The evolution of cooperation in finite populations with synergistic payoffs


In a series of papers, Forber and Smead (J Philos 111(3):151–166, 2014, Biol Philos 30(3):405–421, 2015) and Smead and Forber (Evolution 67(3):698–707, 2013) make a valuable contribution to the study of cooperation in finite populations by analyzing an understudied model: the prisoner’s delight. It always pays to cooperate in the one-shot prisoner’s delight, so this model presents a best-case scenario for the evolution of cooperation. Yet, what Forber and Smead find is highly counterintuitive. In finite populations playing the prisoner’s delight, increasing the benefit of cooperation causes selection to favor defection. Here, I extend their model by considering the effects of non-linear payoffs. In particular, I show that interesting subtleties arise when payoffs are synergistic. Indeed, analysis reveals that increasing the benefit of cooperation does not always favor the spread of defection if payoffs are synergistic. I conclude by drawing some general considerations about robustness analysis in evolutionary models.

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Fig. 1


  1. 1.

    Strictly speaking, the range of α(xC) and β(xC) is here the set of natural numbers less than N. So the notions of steepness, inflection point, and other terms that apply to continuous functions are not defined for these functions. Here, I use these terms as a convenient short-hand for what would be the case in the limit of α(xC) and β(xC) as N goes to infinity, but my results do not depend on this. Similar functions have been studied in non-cooperative settings by Archetti and Scheuring (2011).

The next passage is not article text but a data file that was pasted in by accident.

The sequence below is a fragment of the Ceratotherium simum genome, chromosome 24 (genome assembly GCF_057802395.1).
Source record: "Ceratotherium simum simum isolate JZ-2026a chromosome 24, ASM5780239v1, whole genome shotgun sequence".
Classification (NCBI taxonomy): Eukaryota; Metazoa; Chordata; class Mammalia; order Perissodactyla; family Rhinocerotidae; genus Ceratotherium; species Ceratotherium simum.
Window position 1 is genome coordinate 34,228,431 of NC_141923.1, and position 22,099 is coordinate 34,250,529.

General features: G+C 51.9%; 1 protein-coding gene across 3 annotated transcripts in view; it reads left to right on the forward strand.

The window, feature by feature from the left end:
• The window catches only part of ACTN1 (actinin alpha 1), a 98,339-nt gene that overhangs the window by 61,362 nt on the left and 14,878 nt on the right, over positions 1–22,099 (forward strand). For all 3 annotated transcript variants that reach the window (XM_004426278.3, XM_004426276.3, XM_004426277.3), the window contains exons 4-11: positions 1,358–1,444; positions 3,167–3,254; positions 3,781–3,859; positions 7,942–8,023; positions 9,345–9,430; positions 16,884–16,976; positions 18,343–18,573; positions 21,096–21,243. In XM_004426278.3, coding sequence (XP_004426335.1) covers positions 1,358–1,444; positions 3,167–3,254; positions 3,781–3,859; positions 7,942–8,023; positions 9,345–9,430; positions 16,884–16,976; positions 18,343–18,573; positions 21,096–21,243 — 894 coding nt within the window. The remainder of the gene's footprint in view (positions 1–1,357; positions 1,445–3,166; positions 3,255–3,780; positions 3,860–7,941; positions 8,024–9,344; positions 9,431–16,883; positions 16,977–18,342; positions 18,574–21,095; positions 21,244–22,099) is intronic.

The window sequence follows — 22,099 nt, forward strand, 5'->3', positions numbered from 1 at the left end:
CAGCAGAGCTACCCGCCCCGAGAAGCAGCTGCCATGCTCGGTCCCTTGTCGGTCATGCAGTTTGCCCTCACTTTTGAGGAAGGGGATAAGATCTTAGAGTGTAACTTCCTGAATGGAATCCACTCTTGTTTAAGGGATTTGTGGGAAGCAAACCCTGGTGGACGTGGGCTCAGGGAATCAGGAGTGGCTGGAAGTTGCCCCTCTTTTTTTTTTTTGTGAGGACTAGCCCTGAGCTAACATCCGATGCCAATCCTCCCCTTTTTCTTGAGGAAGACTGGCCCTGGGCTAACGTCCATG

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I thank Alex Rosenberg, Rory Smead, Hannah Read, and especially two anonymous referees for helpful feedback on previous drafts of this paper.

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Correspondence to Rafael Ventura.

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Ventura, R. The evolution of cooperation in finite populations with synergistic payoffs. Biol Philos 34, 43 (2019).

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  • Cooperation
  • Prisoner’s delight
  • Finite populations
  • Synergy